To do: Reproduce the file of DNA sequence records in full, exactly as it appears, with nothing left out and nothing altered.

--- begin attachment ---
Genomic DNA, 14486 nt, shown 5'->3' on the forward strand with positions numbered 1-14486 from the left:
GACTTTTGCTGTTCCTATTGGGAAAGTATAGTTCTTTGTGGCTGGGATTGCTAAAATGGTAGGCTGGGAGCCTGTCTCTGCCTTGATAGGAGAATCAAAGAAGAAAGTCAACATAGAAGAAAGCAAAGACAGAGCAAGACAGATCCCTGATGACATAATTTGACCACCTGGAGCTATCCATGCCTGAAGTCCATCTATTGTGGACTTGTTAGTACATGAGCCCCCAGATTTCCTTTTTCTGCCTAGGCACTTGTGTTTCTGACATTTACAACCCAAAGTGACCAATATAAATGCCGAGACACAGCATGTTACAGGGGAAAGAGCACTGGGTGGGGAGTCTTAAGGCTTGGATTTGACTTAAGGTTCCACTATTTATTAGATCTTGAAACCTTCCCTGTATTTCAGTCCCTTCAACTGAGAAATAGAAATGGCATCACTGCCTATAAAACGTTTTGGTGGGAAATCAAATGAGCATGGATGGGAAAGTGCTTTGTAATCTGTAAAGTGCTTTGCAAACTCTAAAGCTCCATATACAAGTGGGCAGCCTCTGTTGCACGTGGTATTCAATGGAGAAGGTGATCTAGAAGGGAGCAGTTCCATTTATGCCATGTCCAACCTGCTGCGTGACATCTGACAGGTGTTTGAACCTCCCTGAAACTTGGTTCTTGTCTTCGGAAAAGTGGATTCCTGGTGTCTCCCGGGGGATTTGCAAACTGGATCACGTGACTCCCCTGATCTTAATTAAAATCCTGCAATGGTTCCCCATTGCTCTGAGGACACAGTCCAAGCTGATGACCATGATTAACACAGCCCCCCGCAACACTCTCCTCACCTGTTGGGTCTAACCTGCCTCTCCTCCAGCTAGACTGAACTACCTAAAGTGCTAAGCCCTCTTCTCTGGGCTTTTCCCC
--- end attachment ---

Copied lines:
Genomic DNA, 14486 nt, shown 5'->3' on the forward strand with positions numbered 1-14486 from the left:
GACTTTTGCTGTTCCTATTGGGAAAGTATAGTTCTTTGTGGCTGGGATTGCTAAAATGGTAGGCTGGGAGCCTGTCTCTGCCTTGATAGGAGAATCAAAGAAGAAAGTCAACATAGAAGAAAGCAAAGACAGAGCAAGACAGATCCCTGATGACATAATTTGACCACCTGGAGCTATCCATGCCTGAAGTCCATCTATTGTGGACTTGTTAGTACATGAGCCCCCAGATTTCCTTTTTCTGCCTAGGCACTTGTGTTTCTGACATTTACAACCCAAAGTGACCAATATAAATGCCGAGACACAGCATGTTACAGGGGAAAGAGCACTGGGTGGGGAGTCTTAAGGCTTGGATTTGACTTAAGGTTCCACTATTTATTAGATCTTGAAACCTTCCCTGTATTTCAGTCCCTTCAACTGAGAAATAGAAATGGCATCACTGCCTATAAAACGTTTTGGTGGGAAATCAAATGAGCATGGATGGGAAAGTGCTTTGTAATCTGTAAAGTGCTTTGCAAACTCTAAAGCTCCATATACAAGTGGGCAGCCTCTGTTGCACGTGGTATTCAATGGAGAAGGTGATCTAGAAGGGAGCAGTTCCATTTATGCCATGTCCAACCTGCTGCGTGACATCTGACAGGTGTTTGAACCTCCCTGAAACTTGGTTCTTGTCTTCGGAAAAGTGGATTCCTGGTGTCTCCCGGGGGATTTGCAAACTGGATCACGTGACTCCCCTGATCTTAATTAAAATCCTGCAATGGTTCCCCATTGCTCTGAGGACACAGTCCAAGCTGATGACCATGATTAACACAGCCCCCCGCAACACTCTCCTCACCTGTTGGGTCTAACCTGCCTCTCCTCCAGCTAGACTGAACTACCTAAAGTGCTAAGCCCTCTTCTCTGGGCTTTTCCCC